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Case Reviews, Expert “On-Call” Consulting Services: LFM-Healthcare Solutions, LLC provides medical expertise and guidance for healthcare facilities (hospitals), device manufacturers and legal representatives of the public, specializing in medical device designs and both the causes and prevention of healthcare-associated infections linked to medical equipment.



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Superbug-associated deaths: Multidrug-resistant organisms — or “superbugs” — are another public health scourge. For perspective, while the COVID-19 death rate has been estimated to be less than 1%, the U.S. mortality rate for some superbug infections, such as “CRE” and Candida auris, is significantly higher, and can be as high as 50%.

A peer-reviewed report in 2018 re-estimated the number of deaths in the U.S. in 2010 due to a superbug infection to be as high as 162,000, which is not starkly different from the number of deaths in the U.S. attributed to the COVID-19 disease reported to date. For reference, CRE are members of the Enterobacteriaceae family of bacteria that are resistant to “last resort” carbapenem antibiotics. Examples of CRE include NDM-1-producing Ecoli and carbapenemase-producing Klebsiella pneumonia.

In today’s clinical settings, COVID-19 and bacterial infections can become intertwined. A study published in Lancet reporting on the deaths of 54 hospitalized patients with laboratory-confirmed COVID-19 found that half (27) experienced a secondary infection, such as ventilator-associated pneumonia. Fifty three of these patients (98%) received antibiotics and 12 (22%) received antivirals. Superbugs are microorganisms that have developed resistance to several types of antibiotics.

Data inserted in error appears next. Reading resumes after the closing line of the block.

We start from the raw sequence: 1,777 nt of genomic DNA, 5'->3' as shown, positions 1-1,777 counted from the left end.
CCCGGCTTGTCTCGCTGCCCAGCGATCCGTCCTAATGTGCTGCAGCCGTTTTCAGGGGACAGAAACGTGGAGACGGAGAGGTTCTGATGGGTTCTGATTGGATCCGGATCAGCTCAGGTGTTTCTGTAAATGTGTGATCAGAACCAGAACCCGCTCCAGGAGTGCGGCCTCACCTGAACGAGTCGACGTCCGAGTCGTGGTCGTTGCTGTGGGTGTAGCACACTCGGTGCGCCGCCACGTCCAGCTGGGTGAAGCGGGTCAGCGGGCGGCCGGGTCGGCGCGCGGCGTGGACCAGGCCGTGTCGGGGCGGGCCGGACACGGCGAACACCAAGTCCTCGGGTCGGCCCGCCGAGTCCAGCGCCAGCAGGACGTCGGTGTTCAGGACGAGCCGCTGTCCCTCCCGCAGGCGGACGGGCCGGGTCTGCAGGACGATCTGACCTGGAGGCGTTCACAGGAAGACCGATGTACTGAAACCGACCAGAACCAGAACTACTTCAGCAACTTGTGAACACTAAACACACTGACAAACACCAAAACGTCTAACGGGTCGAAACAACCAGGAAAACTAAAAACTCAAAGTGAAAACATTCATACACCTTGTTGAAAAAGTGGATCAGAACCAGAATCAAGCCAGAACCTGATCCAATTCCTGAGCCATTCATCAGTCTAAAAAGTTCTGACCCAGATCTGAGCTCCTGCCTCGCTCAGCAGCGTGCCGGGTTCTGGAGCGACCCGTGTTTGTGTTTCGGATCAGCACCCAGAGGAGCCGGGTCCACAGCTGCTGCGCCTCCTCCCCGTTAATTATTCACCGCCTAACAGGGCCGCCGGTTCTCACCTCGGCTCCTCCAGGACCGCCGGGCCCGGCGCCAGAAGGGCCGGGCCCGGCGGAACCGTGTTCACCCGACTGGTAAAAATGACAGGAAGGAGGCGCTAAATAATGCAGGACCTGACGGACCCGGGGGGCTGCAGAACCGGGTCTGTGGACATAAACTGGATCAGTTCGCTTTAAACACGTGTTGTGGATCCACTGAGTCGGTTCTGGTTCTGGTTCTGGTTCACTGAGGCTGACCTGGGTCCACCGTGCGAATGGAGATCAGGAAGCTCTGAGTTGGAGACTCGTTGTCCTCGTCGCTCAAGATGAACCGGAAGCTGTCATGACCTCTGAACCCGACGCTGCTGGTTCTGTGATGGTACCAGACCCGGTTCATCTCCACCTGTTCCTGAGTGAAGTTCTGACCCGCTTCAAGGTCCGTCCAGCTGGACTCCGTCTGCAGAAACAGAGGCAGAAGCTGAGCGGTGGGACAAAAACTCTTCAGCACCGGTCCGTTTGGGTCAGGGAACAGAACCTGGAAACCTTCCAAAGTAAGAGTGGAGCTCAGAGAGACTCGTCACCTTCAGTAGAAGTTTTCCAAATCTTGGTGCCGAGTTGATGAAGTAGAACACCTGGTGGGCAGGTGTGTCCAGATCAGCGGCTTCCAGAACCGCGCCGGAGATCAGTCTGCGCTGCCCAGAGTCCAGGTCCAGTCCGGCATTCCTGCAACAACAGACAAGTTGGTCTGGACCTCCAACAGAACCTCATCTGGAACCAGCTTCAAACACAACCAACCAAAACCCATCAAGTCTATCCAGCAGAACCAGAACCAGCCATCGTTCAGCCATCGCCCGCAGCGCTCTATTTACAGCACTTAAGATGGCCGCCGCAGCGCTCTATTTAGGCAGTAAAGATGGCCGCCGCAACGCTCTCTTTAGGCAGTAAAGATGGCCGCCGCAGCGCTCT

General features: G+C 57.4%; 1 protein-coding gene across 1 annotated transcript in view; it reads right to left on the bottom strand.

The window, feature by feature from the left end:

Antimicrobial resistance: Underscoring the dangers of superbugs, U.S. federal health officials reported earlier this year that “antibiotic resistance is one of the biggest public health challenges of our time.” Last year a United Kingdom public health representative warned about “a danger to humanity” that is “as big a danger as climate change or warfare,” referring to antimicrobial resistance. Also last year, the CDC stated in a report discussing certain superbugs as “urgent threats” that the agency “has taken aggressive action,” in coordination with other stakeholders including state and local health departments, “to rapidly detect, prevent spread, and innovate against antibiotic resistance.”

In May a former director of a CDC division warned that superbugs could be another “hinder danger” of COVID-19. A September news report quoted the biosecurity research director at Australia’s national science agency to say “Covid is not anywhere near the potential impact” of antimicrobial resistance.  Last year the World Health Organization concluded that if no action is taken, “drug-resistant diseases could cause 10 million deaths each year by 2050.”

OBJECTIVES, METHODS: This article reviews the CDC’s April guidance for recording the cause of deaths related to the COVID-19, and compares its policies and criteria to the standards and practices state and health health officials in the U.S. have used to assess the cause of death of patients infected with a superbug.

Several publications were reviewed in addition to the CDC’s COVID-19 guidance, including superbug outbreak investigations, other federal guidelines, state guidance documents, news reports, and other relevant sources. Federal and state guidance for reporting cases and deaths that could be due to the influenza virus, which causes the flu in humans, was also reviewed for some perspective.

FINDINGS, DISCUSSION: This review’s findings suggest that the standards and measures the CDC’s guidance uses for the certification of deaths that could be due to COVID-19 appear to differ in some respects from the practices and paradigms that health officials in the U.S. have used at times to assess the potential contribution of a superbug infection to patient death.